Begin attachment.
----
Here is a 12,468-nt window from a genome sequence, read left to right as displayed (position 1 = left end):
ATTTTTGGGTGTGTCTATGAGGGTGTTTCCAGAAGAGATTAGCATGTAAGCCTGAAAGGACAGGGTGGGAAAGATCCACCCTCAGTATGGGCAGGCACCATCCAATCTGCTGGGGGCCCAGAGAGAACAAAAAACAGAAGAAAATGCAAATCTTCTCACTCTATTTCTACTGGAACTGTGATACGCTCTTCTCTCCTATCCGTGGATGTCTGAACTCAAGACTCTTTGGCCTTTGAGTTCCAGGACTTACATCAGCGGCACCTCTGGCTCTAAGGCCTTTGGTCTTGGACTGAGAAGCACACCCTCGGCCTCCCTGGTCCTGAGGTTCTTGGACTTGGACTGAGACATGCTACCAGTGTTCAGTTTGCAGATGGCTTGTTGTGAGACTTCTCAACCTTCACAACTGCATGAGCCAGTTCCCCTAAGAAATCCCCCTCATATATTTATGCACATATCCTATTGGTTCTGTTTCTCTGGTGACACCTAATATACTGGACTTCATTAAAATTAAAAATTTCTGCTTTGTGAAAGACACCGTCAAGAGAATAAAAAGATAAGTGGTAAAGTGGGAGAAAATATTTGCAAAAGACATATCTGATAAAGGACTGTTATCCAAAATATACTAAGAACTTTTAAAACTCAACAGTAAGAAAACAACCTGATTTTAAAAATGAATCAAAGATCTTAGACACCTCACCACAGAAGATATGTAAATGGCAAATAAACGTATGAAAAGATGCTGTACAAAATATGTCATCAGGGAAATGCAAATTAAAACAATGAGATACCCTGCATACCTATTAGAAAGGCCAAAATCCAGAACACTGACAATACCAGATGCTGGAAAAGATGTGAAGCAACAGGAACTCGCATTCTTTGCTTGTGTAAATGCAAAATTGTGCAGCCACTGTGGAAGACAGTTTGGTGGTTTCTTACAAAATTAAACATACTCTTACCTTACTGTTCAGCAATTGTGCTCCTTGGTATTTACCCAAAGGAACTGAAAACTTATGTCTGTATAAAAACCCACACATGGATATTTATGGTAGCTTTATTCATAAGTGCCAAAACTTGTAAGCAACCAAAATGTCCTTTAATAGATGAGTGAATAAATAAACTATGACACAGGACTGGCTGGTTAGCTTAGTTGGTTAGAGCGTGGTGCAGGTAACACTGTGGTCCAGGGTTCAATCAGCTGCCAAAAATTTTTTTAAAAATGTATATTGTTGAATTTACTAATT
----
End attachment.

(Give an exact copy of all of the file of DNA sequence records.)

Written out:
Here is a 12,468-nt window from a genome sequence, read left to right as displayed (position 1 = left end):
ATTTTTGGGTGTGTCTATGAGGGTGTTTCCAGAAGAGATTAGCATGTAAGCCTGAAAGGACAGGGTGGGAAAGATCCACCCTCAGTATGGGCAGGCACCATCCAATCTGCTGGGGGCCCAGAGAGAACAAAAAACAGAAGAAAATGCAAATCTTCTCACTCTATTTCTACTGGAACTGTGATACGCTCTTCTCTCCTATCCGTGGATGTCTGAACTCAAGACTCTTTGGCCTTTGAGTTCCAGGACTTACATCAGCGGCACCTCTGGCTCTAAGGCCTTTGGTCTTGGACTGAGAAGCACACCCTCGGCCTCCCTGGTCCTGAGGTTCTTGGACTTGGACTGAGACATGCTACCAGTGTTCAGTTTGCAGATGGCTTGTTGTGAGACTTCTCAACCTTCACAACTGCATGAGCCAGTTCCCCTAAGAAATCCCCCTCATATATTTATGCACATATCCTATTGGTTCTGTTTCTCTGGTGACACCTAATATACTGGACTTCATTAAAATTAAAAATTTCTGCTTTGTGAAAGACACCGTCAAGAGAATAAAAAGATAAGTGGTAAAGTGGGAGAAAATATTTGCAAAAGACATATCTGATAAAGGACTGTTATCCAAAATATACTAAGAACTTTTAAAACTCAACAGTAAGAAAACAACCTGATTTTAAAAATGAATCAAAGATCTTAGACACCTCACCACAGAAGATATGTAAATGGCAAATAAACGTATGAAAAGATGCTGTACAAAATATGTCATCAGGGAAATGCAAATTAAAACAATGAGATACCCTGCATACCTATTAGAAAGGCCAAAATCCAGAACACTGACAATACCAGATGCTGGAAAAGATGTGAAGCAACAGGAACTCGCATTCTTTGCTTGTGTAAATGCAAAATTGTGCAGCCACTGTGGAAGACAGTTTGGTGGTTTCTTACAAAATTAAACATACTCTTACCTTACTGTTCAGCAATTGTGCTCCTTGGTATTTACCCAAAGGAACTGAAAACTTATGTCTGTATAAAAACCCACACATGGATATTTATGGTAGCTTTATTCATAAGTGCCAAAACTTGTAAGCAACCAAAATGTCCTTTAATAGATGAGTGAATAAATAAACTATGACACAGGACTGGCTGGTTAGCTTAGTTGGTTAGAGCGTGGTGCAGGTAACACTGTGGTCCAGGGTTCAATCAGCTGCCAAAAATTTTTTTAAAAATGTATATTGTTGAATTTACTAATT